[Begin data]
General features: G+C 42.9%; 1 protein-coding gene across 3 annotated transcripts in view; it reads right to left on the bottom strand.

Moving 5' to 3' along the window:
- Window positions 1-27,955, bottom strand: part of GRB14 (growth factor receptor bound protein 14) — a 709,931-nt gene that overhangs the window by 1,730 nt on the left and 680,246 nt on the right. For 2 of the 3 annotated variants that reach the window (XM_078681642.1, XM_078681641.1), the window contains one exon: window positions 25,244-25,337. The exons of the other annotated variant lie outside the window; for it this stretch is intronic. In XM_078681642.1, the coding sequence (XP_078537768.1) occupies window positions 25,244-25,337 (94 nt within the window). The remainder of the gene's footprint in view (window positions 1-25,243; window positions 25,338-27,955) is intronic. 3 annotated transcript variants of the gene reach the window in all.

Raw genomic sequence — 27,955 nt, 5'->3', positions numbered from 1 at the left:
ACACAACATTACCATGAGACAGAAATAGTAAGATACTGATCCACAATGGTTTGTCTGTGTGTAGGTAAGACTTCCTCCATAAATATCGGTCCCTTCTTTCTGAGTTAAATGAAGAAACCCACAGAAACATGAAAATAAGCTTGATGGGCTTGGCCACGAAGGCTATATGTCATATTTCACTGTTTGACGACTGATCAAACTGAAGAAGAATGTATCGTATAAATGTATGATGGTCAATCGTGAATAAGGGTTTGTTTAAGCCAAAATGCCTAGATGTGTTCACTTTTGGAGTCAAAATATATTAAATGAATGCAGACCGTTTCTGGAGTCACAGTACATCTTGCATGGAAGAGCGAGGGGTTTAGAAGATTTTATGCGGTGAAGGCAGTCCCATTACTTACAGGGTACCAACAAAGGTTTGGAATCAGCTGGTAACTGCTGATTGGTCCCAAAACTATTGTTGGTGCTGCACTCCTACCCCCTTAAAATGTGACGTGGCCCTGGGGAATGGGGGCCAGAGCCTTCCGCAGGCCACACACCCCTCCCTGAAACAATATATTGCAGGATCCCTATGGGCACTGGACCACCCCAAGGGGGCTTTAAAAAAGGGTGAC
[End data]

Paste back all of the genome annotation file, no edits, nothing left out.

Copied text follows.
General features: G+C 42.9%; 1 protein-coding gene across 3 annotated transcripts in view; it reads right to left on the bottom strand.

Moving 5' to 3' along the window:
- Window positions 1-27,955, bottom strand: part of GRB14 (growth factor receptor bound protein 14) — a 709,931-nt gene that overhangs the window by 1,730 nt on the left and 680,246 nt on the right. For 2 of the 3 annotated variants that reach the window (XM_078681642.1, XM_078681641.1), the window contains one exon: window positions 25,244-25,337. The exons of the other annotated variant lie outside the window; for it this stretch is intronic. In XM_078681642.1, the coding sequence (XP_078537768.1) occupies window positions 25,244-25,337 (94 nt within the window). The remainder of the gene's footprint in view (window positions 1-25,243; window positions 25,338-27,955) is intronic. 3 annotated transcript variants of the gene reach the window in all.

Raw genomic sequence — 27,955 nt, 5'->3', positions numbered from 1 at the left:
ACACAACATTACCATGAGACAGAAATAGTAAGATACTGATCCACAATGGTTTGTCTGTGTGTAGGTAAGACTTCCTCCATAAATATCGGTCCCTTCTTTCTGAGTTAAATGAAGAAACCCACAGAAACATGAAAATAAGCTTGATGGGCTTGGCCACGAAGGCTATATGTCATATTTCACTGTTTGACGACTGATCAAACTGAAGAAGAATGTATCGTATAAATGTATGATGGTCAATCGTGAATAAGGGTTTGTTTAAGCCAAAATGCCTAGATGTGTTCACTTTTGGAGTCAAAATATATTAAATGAATGCAGACCGTTTCTGGAGTCACAGTACATCTTGCATGGAAGAGCGAGGGGTTTAGAAGATTTTATGCGGTGAAGGCAGTCCCATTACTTACAGGGTACCAACAAAGGTTTGGAATCAGCTGGTAACTGCTGATTGGTCCCAAAACTATTGTTGGTGCTGCACTCCTACCCCCTTAAAATGTGACGTGGCCCTGGGGAATGGGGGCCAGAGCCTTCCGCAGGCCACACACCCCTCCCTGAAACAATATATTGCAGGATCCCTATGGGCACTGGACCACCCCAAGGGGGCTTTAAAAAAGGGTGAC